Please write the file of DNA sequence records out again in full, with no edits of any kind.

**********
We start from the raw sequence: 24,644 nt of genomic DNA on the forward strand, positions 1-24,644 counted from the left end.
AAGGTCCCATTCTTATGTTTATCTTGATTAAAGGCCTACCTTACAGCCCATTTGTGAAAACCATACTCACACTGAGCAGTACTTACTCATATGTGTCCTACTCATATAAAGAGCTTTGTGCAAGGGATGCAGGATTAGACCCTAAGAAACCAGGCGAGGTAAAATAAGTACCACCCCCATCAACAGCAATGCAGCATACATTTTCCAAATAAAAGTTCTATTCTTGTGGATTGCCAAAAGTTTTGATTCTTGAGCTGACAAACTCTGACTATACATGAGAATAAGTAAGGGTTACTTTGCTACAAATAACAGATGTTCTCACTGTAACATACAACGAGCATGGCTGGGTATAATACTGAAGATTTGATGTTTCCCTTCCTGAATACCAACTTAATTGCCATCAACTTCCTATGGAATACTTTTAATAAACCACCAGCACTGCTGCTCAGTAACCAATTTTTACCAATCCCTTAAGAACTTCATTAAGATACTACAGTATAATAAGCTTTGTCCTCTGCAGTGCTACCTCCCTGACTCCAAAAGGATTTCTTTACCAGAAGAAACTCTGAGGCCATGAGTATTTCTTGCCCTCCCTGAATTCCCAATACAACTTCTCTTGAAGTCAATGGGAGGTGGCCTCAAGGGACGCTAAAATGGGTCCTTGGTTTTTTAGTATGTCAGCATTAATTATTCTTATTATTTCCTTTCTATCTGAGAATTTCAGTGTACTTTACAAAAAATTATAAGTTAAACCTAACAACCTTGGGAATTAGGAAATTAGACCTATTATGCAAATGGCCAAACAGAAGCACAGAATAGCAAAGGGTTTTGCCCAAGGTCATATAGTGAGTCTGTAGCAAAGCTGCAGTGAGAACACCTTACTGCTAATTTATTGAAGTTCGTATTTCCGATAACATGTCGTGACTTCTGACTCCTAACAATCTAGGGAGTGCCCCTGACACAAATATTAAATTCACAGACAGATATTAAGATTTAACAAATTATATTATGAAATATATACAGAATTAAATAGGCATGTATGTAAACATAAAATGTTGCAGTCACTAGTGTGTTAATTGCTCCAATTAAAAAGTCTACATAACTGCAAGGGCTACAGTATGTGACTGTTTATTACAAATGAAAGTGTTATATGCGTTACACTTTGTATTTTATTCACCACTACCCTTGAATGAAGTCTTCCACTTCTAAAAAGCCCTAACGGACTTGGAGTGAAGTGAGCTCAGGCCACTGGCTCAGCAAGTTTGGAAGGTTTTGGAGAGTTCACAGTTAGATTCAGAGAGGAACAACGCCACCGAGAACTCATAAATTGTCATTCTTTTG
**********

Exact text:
We start from the raw sequence: 24,644 nt of genomic DNA on the forward strand, positions 1-24,644 counted from the left end.
AAGGTCCCATTCTTATGTTTATCTTGATTAAAGGCCTACCTTACAGCCCATTTGTGAAAACCATACTCACACTGAGCAGTACTTACTCATATGTGTCCTACTCATATAAAGAGCTTTGTGCAAGGGATGCAGGATTAGACCCTAAGAAACCAGGCGAGGTAAAATAAGTACCACCCCCATCAACAGCAATGCAGCATACATTTTCCAAATAAAAGTTCTATTCTTGTGGATTGCCAAAAGTTTTGATTCTTGAGCTGACAAACTCTGACTATACATGAGAATAAGTAAGGGTTACTTTGCTACAAATAACAGATGTTCTCACTGTAACATACAACGAGCATGGCTGGGTATAATACTGAAGATTTGATGTTTCCCTTCCTGAATACCAACTTAATTGCCATCAACTTCCTATGGAATACTTTTAATAAACCACCAGCACTGCTGCTCAGTAACCAATTTTTACCAATCCCTTAAGAACTTCATTAAGATACTACAGTATAATAAGCTTTGTCCTCTGCAGTGCTACCTCCCTGACTCCAAAAGGATTTCTTTACCAGAAGAAACTCTGAGGCCATGAGTATTTCTTGCCCTCCCTGAATTCCCAATACAACTTCTCTTGAAGTCAATGGGAGGTGGCCTCAAGGGACGCTAAAATGGGTCCTTGGTTTTTTAGTATGTCAGCATTAATTATTCTTATTATTTCCTTTCTATCTGAGAATTTCAGTGTACTTTACAAAAAATTATAAGTTAAACCTAACAACCTTGGGAATTAGGAAATTAGACCTATTATGCAAATGGCCAAACAGAAGCACAGAATAGCAAAGGGTTTTGCCCAAGGTCATATAGTGAGTCTGTAGCAAAGCTGCAGTGAGAACACCTTACTGCTAATTTATTGAAGTTCGTATTTCCGATAACATGTCGTGACTTCTGACTCCTAACAATCTAGGGAGTGCCCCTGACACAAATATTAAATTCACAGACAGATATTAAGATTTAACAAATTATATTATGAAATATATACAGAATTAAATAGGCATGTATGTAAACATAAAATGTTGCAGTCACTAGTGTGTTAATTGCTCCAATTAAAAAGTCTACATAACTGCAAGGGCTACAGTATGTGACTGTTTATTACAAATGAAAGTGTTATATGCGTTACACTTTGTATTTTATTCACCACTACCCTTGAATGAAGTCTTCCACTTCTAAAAAGCCCTAACGGACTTGGAGTGAAGTGAGCTCAGGCCACTGGCTCAGCAAGTTTGGAAGGTTTTGGAGAGTTCACAGTTAGATTCAGAGAGGAACAACGCCACCGAGAACTCATAAATTGTCATTCTTTTG